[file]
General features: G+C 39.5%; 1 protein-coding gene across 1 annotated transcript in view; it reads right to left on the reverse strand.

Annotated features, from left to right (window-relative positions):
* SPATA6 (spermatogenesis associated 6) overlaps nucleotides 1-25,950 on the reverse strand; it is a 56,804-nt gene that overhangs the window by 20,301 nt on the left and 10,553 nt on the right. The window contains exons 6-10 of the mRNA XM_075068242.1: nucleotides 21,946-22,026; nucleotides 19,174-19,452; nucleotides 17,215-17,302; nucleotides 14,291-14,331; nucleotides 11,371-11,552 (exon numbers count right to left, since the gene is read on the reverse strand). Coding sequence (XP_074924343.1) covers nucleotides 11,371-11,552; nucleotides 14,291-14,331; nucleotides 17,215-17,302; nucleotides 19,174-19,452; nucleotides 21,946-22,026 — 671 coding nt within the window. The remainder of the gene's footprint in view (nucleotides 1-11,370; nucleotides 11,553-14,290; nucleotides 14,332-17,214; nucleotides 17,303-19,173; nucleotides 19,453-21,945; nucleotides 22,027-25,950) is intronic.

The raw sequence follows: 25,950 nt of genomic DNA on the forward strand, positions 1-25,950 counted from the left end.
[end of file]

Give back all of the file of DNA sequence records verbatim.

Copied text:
General features: G+C 39.5%; 1 protein-coding gene across 1 annotated transcript in view; it reads right to left on the reverse strand.

Annotated features, from left to right (window-relative positions):
* SPATA6 (spermatogenesis associated 6) overlaps nucleotides 1-25,950 on the reverse strand; it is a 56,804-nt gene that overhangs the window by 20,301 nt on the left and 10,553 nt on the right. The window contains exons 6-10 of the mRNA XM_075068242.1: nucleotides 21,946-22,026; nucleotides 19,174-19,452; nucleotides 17,215-17,302; nucleotides 14,291-14,331; nucleotides 11,371-11,552 (exon numbers count right to left, since the gene is read on the reverse strand). Coding sequence (XP_074924343.1) covers nucleotides 11,371-11,552; nucleotides 14,291-14,331; nucleotides 17,215-17,302; nucleotides 19,174-19,452; nucleotides 21,946-22,026 — 671 coding nt within the window. The remainder of the gene's footprint in view (nucleotides 1-11,370; nucleotides 11,553-14,290; nucleotides 14,332-17,214; nucleotides 17,303-19,173; nucleotides 19,453-21,945; nucleotides 22,027-25,950) is intronic.

The raw sequence follows: 25,950 nt of genomic DNA on the forward strand, positions 1-25,950 counted from the left end.